Skip to main content
Open Access Publications from the University of California

Multiscale modeling and control of crystal shape and size distributions: accounting for crystal aggregation, evaluation of continuous crystallization systems and run-to-run control

  • Author(s): Kwon, Joseph Sangil
  • Advisor(s): Christofides, Panagiotis D.
  • et al.

Crystallization plays a vital role in separation and purification methods for the production of therapeutic drugs. Considering the fact that crystal size and shape distributions have a significant influence on the bioavailability of drugs such as the dissolution rate, filterability, and stability as a carrier to the target site, the production of crystals with desired size and shape distributions is of particular interest to the pharmaceutical industry. Motivated by these considerations, this dissertation focuses on the development of a multiscale modeling and simulation framework for crystallization processes that elucidates the relationship between molecular-level processes like crystal nucleation, growth and aggregation and macroscopically-observable process behavior and allows computing optimal design and operation conditions. Using protein crystallization as a model system, the multiscale framework encompasses: a) equilibrium Monte-Carlo modeling for computing solid-liquid phase diagrams and determining initial crystallization conditions that favor crystal nucleation, b) kinetic Monte-Carlo modeling for simulating crystal growth and aggregation and predicting the evolution of crystal shape distribution, and c) integrated multiscale computation linking molecular-level models and continuous-phase macroscopic equations, covering both batch and continuous crystallization systems. The multiscale model parameters and predictions are calibrated and tested with respect to available experimental data. Then, this dissertation addresses model predictive controller designs that utilize the insights and results from the multiscale modeling work and real-time measurements of solute concentration and temperature to manipulate crystallizer conditions that lead to the production of crystals with desired size and shape distributions. To enhance the ability of the predictive controller to deal with batch-to-batch parametric drifts, a common problem in industrial crystallization owing to changes, for example, in the pH level or impurity concentration in the feedstock container, a run-to-run-based model parameter estimation scheme will be presented that uses moving horizon estimation principles to update the predictive controller model parameters after each batch and leads to the consistent production of crystals of desired shape at the end of each batch.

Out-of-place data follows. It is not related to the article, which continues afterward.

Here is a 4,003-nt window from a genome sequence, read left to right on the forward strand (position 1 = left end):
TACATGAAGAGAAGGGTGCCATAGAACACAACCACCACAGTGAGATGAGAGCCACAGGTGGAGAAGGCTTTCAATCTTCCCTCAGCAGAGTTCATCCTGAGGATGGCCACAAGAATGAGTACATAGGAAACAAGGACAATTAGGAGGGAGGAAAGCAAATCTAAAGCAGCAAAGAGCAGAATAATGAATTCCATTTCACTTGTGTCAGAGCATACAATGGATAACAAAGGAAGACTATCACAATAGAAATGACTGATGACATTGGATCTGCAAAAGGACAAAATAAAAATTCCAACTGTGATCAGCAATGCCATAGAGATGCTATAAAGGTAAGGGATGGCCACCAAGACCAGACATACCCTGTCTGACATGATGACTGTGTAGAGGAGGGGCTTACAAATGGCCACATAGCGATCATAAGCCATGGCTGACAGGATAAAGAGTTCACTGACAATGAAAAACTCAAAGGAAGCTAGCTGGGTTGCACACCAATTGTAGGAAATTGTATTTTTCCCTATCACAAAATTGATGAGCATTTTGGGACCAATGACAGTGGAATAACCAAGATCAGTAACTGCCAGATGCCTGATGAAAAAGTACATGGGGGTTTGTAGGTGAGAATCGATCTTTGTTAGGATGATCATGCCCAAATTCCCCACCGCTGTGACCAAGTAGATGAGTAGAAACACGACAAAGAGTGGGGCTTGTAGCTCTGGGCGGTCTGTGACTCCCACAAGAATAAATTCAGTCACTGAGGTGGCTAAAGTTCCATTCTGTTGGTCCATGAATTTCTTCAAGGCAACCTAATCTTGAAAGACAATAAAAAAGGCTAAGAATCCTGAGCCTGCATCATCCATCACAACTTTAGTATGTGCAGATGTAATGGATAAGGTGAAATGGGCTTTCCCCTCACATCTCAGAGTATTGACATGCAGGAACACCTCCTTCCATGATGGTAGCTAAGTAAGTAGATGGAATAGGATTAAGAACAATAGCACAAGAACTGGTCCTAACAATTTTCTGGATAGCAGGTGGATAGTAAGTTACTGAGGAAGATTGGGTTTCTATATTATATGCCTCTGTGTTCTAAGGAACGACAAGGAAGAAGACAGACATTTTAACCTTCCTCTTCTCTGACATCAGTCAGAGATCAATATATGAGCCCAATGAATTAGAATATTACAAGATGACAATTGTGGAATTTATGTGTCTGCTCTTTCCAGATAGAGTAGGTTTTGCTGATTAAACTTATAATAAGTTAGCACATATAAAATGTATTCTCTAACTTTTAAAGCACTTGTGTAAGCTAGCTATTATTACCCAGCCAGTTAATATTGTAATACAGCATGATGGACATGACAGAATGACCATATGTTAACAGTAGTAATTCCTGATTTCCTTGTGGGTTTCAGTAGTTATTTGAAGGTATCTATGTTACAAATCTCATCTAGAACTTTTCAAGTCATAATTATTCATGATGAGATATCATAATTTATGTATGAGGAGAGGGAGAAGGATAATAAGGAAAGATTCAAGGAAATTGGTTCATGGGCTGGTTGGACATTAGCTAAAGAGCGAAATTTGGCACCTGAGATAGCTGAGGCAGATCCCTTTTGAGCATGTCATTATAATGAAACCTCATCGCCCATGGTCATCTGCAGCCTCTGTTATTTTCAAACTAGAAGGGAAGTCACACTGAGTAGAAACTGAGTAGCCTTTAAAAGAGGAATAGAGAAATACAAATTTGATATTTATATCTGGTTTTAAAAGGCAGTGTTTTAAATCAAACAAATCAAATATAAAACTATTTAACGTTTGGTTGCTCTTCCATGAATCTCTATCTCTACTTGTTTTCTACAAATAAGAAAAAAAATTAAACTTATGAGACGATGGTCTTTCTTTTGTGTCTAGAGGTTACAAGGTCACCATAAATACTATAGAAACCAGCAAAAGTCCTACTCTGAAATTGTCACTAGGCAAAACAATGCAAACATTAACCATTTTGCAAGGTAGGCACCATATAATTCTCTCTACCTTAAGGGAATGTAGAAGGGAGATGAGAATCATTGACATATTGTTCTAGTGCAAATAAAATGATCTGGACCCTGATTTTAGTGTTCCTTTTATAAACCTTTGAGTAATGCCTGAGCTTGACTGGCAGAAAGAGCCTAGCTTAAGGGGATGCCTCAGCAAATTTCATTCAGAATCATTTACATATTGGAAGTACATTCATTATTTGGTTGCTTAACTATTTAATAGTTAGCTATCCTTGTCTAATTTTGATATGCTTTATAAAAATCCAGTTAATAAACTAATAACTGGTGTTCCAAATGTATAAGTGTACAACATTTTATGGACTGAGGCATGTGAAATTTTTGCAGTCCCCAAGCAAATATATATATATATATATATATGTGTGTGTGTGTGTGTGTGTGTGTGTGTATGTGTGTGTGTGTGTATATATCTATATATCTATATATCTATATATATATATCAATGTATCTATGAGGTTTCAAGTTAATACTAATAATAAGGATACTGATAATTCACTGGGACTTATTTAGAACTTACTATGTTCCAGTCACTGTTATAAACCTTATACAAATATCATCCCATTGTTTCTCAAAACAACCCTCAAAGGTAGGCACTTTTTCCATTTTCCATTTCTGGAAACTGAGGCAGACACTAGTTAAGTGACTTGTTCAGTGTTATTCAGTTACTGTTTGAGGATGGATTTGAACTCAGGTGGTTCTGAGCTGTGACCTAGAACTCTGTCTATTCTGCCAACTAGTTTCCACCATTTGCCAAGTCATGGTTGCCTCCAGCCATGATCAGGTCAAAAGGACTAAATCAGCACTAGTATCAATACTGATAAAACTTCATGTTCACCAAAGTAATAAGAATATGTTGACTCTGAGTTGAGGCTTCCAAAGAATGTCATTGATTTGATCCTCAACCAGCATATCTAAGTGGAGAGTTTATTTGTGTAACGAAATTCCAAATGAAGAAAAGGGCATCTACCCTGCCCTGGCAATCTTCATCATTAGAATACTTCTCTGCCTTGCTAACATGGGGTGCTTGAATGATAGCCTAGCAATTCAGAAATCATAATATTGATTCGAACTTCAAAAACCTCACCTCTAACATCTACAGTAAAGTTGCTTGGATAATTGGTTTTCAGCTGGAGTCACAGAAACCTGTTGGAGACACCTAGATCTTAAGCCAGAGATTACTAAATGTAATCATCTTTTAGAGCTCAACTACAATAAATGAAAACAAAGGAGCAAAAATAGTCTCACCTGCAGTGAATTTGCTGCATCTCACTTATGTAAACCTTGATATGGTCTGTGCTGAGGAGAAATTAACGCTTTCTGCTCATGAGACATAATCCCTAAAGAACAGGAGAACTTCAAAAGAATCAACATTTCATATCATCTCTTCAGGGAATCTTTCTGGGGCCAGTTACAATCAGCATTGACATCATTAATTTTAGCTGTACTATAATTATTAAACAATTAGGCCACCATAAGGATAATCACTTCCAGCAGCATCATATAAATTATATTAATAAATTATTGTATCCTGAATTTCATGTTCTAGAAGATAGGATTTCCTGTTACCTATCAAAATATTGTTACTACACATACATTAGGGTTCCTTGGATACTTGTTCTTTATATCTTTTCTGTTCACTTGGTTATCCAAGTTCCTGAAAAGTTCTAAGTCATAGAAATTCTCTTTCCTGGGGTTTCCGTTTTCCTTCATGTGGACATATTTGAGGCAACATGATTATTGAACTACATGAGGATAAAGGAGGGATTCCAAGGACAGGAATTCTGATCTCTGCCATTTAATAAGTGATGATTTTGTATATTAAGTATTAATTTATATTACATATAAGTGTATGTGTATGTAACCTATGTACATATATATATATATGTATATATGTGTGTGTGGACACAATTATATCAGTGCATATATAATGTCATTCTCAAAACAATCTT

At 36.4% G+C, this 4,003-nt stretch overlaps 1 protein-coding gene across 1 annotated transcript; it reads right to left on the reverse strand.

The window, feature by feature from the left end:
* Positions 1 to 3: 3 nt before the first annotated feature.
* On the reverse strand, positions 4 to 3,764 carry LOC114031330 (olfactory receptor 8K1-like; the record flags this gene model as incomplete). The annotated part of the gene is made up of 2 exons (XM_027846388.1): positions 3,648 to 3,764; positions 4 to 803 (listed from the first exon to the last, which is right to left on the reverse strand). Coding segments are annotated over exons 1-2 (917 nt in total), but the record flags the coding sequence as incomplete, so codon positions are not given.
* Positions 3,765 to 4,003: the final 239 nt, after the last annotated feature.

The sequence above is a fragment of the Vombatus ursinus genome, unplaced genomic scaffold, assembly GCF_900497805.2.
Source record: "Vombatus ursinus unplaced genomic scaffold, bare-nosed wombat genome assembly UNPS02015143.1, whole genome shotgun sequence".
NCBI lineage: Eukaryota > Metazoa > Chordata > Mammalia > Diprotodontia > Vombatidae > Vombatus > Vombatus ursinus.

Main Content
Current View